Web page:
6. The cover assembly of claim 1 wherein the drinking basin includes an upper basin portion and a lower basin portion, the lower basin portion being deeper than the upper basin portion and sloping downward toward the drink opening.
7. The cover assembly of claim 6 wherein the upper basin portion is defined by an upper sidewall and the lower basin portion is defined by a lower sidewall, the lower sidewall being steeper than the upper sidewall.
8. The cover assembly of claim 1 wherein the arms are elastically separable to permit the cover body to be completely separated from the cap member.
9. The cover assembly of claim 1 wherein the contoured forward portion of the rim seats against the forward drinking portion of the sidewall when the cover body is in the closed position.
10. A cover for a beverage container comprising:
a cover body having a lower surface disposed from an upper surface and a rim defining a perimeter of at least a portion of the cover body with a forward portion extending transversely to the lower surface at a forward portion of the cover body, the cover body being movable between a closed position and an open position;
a cap member having a first portion coupled to and located below a second portion, the first portion engageable with a receptacle of a beverage container, the second portion having a sidewall extending about a recessed drinking basin with a drinking opening extending through the cap member, the sidewall having a forward drinking portion adjacent to the drinking basin and extending upwardly above the drinking opening at which a user can drink fluid entering the drinking basin through the drink opening when the cover body is in the open position and upon tilting the beverage container forward, the sidewall having an upper lip surface portion extending at least partially about the sidewall with a forward lip portion positioned below at least a portion of the forward drinking portion, the forward portion of the rim and the forward lip portion being in juxtaposition with the forward portion of the rim overlapping the forward drinking portion of the sidewall when the cover body is in the closed position, the cover body extending over the drinking basin when the cover body is in the closed position, the sidewall having a rearward sidewall portion defining a rearwardly and upwardly opening rear recess at a rearward portion of the cap member; and
a rotational coupling mechanism interconnecting the cover body and the cap member for polyaxial rotation of the cap member relative to the cover body when the cover body is at least slightly spaced apart from the upper lip surface of the sidewall of the cap member, the rotational coupling mechanism including an upwardly extending ball member positioned in the rear recess of the cap member rearward of the sidewall of the cap member, and a socket member having a pair of arms with spaced apart end portions having opposing, arcuate surfaces rotationally receiving therebetween the ball member, the arms extending transversely to the lower surface of the cover body into the rear recess of the cap member.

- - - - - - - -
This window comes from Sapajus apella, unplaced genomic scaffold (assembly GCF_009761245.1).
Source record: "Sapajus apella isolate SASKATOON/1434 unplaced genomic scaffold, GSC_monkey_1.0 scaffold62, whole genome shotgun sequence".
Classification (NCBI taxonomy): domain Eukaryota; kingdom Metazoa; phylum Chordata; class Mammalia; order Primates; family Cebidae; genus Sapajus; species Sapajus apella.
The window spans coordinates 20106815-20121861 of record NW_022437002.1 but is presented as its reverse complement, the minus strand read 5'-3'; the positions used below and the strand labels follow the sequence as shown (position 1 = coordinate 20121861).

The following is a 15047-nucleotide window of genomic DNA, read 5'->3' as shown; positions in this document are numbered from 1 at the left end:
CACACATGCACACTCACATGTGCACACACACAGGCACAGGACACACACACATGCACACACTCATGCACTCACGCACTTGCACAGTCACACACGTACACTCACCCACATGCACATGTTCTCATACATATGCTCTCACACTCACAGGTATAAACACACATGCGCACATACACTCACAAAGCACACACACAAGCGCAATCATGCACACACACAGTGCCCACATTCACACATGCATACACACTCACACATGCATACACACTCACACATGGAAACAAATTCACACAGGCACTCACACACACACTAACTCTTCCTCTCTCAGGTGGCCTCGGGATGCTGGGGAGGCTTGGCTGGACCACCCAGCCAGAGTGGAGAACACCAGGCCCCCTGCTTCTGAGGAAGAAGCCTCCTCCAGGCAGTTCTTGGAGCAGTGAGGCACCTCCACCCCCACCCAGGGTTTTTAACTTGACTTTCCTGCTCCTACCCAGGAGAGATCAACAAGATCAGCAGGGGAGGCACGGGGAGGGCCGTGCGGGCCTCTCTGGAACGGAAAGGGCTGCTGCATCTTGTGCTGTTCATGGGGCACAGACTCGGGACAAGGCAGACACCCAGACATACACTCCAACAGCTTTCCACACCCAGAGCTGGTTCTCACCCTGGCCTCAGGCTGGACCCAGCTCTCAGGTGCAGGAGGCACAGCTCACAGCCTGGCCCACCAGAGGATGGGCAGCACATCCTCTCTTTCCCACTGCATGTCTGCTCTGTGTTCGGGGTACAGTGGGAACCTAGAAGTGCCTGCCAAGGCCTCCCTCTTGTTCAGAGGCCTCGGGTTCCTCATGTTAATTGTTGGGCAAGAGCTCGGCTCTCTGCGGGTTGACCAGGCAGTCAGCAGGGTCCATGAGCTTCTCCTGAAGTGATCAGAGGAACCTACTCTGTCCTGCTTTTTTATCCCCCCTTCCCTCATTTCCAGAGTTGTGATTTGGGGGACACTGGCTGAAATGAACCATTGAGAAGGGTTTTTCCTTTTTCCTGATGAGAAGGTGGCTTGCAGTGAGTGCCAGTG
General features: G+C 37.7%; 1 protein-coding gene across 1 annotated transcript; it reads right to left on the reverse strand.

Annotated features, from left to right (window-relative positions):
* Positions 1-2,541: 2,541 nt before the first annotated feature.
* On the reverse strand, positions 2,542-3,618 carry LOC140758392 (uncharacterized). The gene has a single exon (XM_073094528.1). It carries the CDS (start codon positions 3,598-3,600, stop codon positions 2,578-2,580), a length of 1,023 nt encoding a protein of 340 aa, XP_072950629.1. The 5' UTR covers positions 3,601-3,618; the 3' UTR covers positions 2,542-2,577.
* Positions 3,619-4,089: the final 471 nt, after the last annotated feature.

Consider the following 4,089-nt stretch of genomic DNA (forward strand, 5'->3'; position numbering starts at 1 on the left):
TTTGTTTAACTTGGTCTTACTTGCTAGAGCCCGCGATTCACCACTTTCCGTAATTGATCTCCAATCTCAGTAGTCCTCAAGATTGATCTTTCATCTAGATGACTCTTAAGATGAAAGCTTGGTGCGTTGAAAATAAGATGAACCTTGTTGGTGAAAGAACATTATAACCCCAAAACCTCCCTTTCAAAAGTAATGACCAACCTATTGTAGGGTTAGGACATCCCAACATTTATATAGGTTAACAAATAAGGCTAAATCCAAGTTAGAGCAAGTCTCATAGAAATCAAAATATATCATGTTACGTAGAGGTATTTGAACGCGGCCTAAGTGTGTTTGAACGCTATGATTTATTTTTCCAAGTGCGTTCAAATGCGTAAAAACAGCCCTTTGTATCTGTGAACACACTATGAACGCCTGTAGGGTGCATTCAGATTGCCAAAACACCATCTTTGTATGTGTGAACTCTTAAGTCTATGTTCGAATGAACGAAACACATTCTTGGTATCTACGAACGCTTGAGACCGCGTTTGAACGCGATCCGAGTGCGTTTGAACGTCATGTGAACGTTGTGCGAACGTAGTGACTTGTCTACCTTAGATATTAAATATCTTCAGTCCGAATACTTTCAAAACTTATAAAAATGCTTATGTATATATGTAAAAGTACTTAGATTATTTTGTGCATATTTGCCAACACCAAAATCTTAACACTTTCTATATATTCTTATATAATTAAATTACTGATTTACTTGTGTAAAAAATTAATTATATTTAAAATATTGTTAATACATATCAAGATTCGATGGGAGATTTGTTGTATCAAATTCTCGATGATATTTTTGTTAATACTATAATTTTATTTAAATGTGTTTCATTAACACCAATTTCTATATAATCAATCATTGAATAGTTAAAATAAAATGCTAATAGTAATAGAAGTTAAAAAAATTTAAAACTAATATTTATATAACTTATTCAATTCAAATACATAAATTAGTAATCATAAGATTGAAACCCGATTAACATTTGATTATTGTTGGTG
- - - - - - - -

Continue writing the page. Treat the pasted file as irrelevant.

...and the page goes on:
11. The cover assembly of claim 10 wherein the forward portion of the rim seats against the forward lip portion when the cover body is in the closed position.
12. The cover assembly of claim 10 wherein the rearward sidewall portion of the cap member defining the rear recess has a lower wall portion and opposing side wall portions extending upward from the lower wall portion, the lower wall portion being positioned sufficiently below the ball member and the side wall portions being sufficiently spaced apart to each side of the ball member to permit rotation of the cover member upward from the closed position to a position with the cap member extending upwardly sufficient to allow the cover member to next be rotated downward to a position adjacent to and behind the beverage container with the cover member extending downward without interference by the lower wall portion or the side wall portions.
13. The cover assembly of claim 10 wherein the drinking basin includes an upper basin portion and a lower basin portion, the lower basin portion being deeper than the upper basin portion and sloping downward into toward the drink opening.
14. The cover assembly of claim 13 wherein the upper basin portion is defined by an upper sidewall and the lower basin portion is defined by a lower sidewall, the lower sidewall being steeper than the upper sidewall.
15. The cover assembly of claim 10 wherein the arms are elastically separable to permit the cover body to be completely separated from the cap member.
16. The cover assembly of claim 10 wherein the forward portion of the rim seats against the forward drinking portion of the sidewall when the cover body is in the closed position.
17. A cover for a beverage container comprising:
a cover body having a lower surface disposed from an upper surface and a rim defining a perimeter of at least a portion of the cover body, the cover body being movable between a closed position and an open position;